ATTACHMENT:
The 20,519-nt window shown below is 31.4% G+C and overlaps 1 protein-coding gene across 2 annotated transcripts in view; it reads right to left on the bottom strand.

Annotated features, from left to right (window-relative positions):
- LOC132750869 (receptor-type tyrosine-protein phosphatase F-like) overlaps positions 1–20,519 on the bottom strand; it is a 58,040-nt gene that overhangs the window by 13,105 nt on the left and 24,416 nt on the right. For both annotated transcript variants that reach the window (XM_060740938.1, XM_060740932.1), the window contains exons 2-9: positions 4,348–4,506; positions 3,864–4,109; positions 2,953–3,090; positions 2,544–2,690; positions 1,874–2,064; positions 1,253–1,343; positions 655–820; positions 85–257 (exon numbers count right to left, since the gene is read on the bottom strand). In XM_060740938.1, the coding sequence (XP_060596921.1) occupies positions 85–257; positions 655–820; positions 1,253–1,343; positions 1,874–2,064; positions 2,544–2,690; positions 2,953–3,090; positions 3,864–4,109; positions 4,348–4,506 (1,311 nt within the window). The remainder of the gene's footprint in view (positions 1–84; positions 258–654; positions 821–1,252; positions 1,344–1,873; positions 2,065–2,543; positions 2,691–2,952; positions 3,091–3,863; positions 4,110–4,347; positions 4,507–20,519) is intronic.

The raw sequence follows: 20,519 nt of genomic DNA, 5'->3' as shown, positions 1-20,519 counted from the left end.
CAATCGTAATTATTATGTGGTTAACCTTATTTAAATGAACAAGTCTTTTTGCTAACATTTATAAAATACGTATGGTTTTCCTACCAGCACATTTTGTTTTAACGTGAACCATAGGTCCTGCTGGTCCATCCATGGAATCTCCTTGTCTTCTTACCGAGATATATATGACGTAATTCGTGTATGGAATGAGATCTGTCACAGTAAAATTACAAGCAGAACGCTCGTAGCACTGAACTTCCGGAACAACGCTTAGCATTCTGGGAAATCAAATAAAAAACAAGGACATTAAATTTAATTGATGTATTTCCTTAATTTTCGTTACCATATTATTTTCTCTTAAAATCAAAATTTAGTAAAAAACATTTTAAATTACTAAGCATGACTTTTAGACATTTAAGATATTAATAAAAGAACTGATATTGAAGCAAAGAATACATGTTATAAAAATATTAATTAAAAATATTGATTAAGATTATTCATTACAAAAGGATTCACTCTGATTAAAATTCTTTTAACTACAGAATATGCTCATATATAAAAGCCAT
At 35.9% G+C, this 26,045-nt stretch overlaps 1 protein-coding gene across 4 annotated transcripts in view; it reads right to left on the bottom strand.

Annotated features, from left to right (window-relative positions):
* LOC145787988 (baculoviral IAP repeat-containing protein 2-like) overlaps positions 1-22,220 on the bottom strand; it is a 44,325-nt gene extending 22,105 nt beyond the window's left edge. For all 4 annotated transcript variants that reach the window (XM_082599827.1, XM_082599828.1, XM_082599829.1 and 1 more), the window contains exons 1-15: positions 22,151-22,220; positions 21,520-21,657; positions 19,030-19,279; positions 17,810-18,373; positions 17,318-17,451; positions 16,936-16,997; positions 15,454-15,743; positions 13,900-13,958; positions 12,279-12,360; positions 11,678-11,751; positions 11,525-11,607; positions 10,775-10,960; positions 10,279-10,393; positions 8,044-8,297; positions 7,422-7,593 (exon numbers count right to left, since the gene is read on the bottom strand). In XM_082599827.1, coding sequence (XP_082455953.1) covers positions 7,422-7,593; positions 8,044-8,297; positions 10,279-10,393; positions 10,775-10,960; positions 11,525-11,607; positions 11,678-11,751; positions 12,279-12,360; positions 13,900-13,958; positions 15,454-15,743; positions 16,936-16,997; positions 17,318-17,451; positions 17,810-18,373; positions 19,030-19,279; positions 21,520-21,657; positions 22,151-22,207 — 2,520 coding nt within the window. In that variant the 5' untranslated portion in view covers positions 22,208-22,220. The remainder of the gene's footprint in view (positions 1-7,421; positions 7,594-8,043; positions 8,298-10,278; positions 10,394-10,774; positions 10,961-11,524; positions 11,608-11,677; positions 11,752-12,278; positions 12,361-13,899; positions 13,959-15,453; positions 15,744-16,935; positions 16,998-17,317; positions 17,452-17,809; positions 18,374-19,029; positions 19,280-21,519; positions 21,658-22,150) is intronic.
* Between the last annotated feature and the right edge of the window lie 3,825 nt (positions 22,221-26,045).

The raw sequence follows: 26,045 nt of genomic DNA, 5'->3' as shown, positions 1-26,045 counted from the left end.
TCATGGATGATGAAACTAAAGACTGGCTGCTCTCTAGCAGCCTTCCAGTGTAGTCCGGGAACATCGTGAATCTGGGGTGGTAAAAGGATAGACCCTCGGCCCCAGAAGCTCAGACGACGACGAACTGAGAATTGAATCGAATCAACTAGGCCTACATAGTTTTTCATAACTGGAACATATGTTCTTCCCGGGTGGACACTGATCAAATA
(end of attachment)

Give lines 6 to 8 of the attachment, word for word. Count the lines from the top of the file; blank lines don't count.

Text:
At 35.9% G+C, this 26,045-nt stretch overlaps 1 protein-coding gene across 4 annotated transcripts in view; it reads right to left on the bottom strand.

Annotated features, from left to right (window-relative positions):
* LOC145787988 (baculoviral IAP repeat-containing protein 2-like) overlaps positions 1-22,220 on the bottom strand; it is a 44,325-nt gene extending 22,105 nt beyond the window's left edge. For all 4 annotated transcript variants that reach the window (XM_082599827.1, XM_082599828.1, XM_082599829.1 and 1 more), the window contains exons 1-15: positions 22,151-22,220; positions 21,520-21,657; positions 19,030-19,279; positions 17,810-18,373; positions 17,318-17,451; positions 16,936-16,997; positions 15,454-15,743; positions 13,900-13,958; positions 12,279-12,360; positions 11,678-11,751; positions 11,525-11,607; positions 10,775-10,960; positions 10,279-10,393; positions 8,044-8,297; positions 7,422-7,593 (exon numbers count right to left, since the gene is read on the bottom strand). In XM_082599827.1, coding sequence (XP_082455953.1) covers positions 7,422-7,593; positions 8,044-8,297; positions 10,279-10,393; positions 10,775-10,960; positions 11,525-11,607; positions 11,678-11,751; positions 12,279-12,360; positions 13,900-13,958; positions 15,454-15,743; positions 16,936-16,997; positions 17,318-17,451; positions 17,810-18,373; positions 19,030-19,279; positions 21,520-21,657; positions 22,151-22,207 — 2,520 coding nt within the window. In that variant the 5' untranslated portion in view covers positions 22,208-22,220. The remainder of the gene's footprint in view (positions 1-7,421; positions 7,594-8,043; positions 8,298-10,278; positions 10,394-10,774; positions 10,961-11,524; positions 11,608-11,677; positions 11,752-12,278; positions 12,361-13,899; positions 13,959-15,453; positions 15,744-16,935; positions 16,998-17,317; positions 17,452-17,809; positions 18,374-19,029; positions 19,280-21,519; positions 21,658-22,150) is intronic.